Southeast Asian leaders will express serious concern over territorial disputes in the South China Sea when they gather in an annual summit in Manila this week, but a draft of a communique to be issued at the end of the meeting indicates they will adopt subdued language on a conflict that has increasingly alarmed Asian and Western governments.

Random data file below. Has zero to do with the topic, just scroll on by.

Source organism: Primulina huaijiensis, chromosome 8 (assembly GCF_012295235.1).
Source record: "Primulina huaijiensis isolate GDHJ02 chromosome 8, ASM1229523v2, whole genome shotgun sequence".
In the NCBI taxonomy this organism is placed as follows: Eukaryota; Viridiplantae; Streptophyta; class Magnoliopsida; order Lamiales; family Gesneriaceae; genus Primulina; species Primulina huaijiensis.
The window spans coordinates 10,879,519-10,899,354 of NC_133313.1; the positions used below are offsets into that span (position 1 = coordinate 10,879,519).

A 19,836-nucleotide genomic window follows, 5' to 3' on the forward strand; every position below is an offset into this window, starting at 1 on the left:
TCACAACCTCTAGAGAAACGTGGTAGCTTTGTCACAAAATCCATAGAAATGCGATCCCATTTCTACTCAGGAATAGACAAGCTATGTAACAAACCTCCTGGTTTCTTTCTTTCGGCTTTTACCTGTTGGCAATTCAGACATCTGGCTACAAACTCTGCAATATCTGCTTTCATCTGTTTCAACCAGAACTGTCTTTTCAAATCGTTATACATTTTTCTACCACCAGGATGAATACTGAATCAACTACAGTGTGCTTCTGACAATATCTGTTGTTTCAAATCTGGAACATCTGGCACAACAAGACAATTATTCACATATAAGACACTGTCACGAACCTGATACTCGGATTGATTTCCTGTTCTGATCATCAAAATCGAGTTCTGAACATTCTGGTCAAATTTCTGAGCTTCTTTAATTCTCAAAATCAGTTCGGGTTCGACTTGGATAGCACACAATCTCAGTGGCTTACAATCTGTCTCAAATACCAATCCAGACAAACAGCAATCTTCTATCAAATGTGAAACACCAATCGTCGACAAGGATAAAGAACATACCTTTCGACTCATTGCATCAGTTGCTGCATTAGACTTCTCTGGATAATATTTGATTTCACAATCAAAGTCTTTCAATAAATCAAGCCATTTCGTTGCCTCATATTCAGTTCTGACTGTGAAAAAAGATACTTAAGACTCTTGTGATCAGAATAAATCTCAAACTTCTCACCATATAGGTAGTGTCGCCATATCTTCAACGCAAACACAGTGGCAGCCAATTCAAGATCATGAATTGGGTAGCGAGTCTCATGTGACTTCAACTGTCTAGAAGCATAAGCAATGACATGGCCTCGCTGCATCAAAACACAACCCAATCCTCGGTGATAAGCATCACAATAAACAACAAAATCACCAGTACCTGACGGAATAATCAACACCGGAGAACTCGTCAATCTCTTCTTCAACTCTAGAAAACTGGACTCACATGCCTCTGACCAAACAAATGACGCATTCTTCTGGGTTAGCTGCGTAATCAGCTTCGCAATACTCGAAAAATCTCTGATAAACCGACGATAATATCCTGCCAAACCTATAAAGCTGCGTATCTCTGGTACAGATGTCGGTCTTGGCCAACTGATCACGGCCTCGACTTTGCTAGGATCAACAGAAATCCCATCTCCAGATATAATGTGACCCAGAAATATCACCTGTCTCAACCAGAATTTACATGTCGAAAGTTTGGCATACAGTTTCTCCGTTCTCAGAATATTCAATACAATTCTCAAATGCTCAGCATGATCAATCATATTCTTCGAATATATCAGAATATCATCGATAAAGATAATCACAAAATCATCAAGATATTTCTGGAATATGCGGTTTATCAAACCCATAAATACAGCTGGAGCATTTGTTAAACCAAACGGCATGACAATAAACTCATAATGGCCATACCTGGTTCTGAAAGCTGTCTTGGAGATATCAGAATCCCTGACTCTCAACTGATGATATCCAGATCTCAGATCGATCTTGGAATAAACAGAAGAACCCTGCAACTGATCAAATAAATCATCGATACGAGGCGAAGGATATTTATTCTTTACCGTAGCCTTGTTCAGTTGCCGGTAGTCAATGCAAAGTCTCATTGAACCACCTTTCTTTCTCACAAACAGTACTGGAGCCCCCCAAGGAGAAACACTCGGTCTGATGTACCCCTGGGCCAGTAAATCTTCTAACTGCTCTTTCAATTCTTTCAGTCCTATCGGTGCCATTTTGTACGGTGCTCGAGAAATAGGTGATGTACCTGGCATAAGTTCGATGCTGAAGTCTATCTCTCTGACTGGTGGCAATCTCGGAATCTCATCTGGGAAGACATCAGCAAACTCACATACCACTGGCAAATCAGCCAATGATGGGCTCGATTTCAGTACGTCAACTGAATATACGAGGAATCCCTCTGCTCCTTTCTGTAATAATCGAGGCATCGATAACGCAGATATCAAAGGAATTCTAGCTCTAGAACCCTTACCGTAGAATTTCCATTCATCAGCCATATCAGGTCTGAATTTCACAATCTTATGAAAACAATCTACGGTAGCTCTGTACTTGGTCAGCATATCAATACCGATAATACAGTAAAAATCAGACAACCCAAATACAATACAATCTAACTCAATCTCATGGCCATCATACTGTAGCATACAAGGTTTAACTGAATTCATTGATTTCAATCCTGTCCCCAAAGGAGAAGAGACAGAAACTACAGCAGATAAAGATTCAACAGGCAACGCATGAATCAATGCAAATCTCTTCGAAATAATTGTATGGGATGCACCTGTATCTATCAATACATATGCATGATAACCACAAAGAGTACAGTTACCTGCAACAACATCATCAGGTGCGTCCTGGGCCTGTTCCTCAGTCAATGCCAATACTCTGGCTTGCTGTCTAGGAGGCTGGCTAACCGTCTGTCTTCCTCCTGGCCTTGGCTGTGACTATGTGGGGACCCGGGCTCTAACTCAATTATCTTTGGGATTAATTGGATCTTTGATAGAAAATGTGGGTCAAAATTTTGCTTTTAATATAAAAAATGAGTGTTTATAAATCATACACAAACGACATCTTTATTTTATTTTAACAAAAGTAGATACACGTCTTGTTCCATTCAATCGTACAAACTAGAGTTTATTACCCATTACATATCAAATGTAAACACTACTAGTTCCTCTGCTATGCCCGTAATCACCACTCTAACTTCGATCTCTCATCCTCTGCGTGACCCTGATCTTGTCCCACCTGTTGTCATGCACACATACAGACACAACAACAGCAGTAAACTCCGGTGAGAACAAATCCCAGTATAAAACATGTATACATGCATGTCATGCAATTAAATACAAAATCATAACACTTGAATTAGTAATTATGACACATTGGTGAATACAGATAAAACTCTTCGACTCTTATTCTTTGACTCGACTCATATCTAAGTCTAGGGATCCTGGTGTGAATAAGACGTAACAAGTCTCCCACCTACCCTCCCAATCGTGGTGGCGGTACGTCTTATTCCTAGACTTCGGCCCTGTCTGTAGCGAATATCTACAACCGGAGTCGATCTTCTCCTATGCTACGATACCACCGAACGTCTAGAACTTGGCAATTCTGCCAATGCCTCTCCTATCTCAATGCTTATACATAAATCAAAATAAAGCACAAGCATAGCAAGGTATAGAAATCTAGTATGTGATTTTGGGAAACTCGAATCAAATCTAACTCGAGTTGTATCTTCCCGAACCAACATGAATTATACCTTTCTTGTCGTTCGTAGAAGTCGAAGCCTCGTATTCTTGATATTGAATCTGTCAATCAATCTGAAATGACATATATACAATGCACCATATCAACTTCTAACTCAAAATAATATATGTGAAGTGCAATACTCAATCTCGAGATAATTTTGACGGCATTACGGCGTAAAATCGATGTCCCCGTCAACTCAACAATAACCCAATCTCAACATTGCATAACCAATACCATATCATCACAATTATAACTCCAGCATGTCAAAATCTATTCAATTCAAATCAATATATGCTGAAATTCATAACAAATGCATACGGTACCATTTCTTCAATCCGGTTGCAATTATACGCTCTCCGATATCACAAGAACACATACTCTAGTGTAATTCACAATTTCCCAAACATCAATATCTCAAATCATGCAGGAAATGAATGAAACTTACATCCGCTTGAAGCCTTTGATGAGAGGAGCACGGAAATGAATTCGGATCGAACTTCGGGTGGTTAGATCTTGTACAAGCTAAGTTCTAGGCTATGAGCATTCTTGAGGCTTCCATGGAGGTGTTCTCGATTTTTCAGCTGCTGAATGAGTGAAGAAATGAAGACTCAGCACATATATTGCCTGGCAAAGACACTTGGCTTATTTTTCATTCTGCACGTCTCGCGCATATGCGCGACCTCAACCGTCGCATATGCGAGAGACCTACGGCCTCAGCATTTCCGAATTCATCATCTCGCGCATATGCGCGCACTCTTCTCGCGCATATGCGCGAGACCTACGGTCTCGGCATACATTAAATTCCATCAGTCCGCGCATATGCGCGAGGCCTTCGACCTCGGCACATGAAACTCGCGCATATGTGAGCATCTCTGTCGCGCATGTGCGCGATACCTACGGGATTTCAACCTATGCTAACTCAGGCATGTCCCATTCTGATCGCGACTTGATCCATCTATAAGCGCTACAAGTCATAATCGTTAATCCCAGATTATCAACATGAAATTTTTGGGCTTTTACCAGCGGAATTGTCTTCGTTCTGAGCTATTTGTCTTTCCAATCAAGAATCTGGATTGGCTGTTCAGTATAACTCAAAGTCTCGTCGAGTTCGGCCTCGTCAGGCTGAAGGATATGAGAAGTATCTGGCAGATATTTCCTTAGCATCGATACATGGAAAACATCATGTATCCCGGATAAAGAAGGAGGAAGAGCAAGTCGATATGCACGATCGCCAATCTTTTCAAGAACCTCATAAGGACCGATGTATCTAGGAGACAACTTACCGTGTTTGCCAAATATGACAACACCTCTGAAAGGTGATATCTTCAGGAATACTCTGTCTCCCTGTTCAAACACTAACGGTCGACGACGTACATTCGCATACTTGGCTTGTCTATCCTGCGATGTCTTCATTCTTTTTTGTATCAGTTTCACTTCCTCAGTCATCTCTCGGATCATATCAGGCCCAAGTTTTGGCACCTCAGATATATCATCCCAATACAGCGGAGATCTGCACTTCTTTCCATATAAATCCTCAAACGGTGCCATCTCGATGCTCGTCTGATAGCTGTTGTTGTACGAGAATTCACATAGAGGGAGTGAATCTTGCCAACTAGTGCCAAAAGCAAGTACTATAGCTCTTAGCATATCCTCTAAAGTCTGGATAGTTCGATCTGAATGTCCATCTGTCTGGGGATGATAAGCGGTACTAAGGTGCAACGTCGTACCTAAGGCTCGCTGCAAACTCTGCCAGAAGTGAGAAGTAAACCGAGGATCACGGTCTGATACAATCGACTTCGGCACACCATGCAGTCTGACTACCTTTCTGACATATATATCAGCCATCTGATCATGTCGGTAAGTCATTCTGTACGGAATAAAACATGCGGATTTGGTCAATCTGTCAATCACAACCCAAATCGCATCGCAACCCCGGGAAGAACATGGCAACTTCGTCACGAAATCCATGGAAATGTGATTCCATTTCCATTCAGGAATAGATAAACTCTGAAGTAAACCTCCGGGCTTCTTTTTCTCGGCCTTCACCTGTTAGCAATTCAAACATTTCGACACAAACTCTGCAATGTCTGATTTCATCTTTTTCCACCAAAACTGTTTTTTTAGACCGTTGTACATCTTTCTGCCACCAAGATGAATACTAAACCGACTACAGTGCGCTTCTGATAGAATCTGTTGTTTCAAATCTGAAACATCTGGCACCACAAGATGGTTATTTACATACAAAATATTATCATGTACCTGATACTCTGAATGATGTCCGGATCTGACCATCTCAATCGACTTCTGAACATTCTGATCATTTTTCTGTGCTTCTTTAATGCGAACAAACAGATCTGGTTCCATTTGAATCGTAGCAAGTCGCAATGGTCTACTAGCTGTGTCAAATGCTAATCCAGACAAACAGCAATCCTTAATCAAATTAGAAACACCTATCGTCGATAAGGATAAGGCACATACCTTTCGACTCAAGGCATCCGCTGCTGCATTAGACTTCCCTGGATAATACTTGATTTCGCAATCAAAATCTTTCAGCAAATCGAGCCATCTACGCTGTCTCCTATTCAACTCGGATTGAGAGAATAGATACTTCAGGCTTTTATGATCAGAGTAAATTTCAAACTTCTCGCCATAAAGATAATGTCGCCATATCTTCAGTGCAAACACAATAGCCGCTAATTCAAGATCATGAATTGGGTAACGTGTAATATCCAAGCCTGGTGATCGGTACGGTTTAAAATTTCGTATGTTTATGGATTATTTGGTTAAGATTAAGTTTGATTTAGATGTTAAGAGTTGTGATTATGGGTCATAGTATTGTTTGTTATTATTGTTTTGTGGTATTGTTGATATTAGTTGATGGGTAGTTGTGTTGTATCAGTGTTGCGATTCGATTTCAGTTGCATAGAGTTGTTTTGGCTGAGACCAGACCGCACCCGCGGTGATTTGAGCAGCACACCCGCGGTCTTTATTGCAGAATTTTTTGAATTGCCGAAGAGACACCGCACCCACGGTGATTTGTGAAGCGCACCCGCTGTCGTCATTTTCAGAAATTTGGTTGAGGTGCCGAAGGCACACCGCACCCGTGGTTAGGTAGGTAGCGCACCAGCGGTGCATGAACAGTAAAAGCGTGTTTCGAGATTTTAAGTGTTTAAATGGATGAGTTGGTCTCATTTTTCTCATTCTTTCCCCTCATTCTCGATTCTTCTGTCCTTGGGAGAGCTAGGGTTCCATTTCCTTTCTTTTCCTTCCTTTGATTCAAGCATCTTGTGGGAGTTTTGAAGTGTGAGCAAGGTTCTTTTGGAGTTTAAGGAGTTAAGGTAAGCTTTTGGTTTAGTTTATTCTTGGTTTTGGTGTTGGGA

Philippine President Rodrigo Duterte, who has warmed once-frosty relations with China, hosts his counterparts in the Association of Southeast Asian Nations on Saturday. A draft of the "chairman's statement" to be issued at the end of the summit obtained Tuesday by The Associated Press does not mention an arbitration decision last year that invalidated China's claims to the strategic waterway.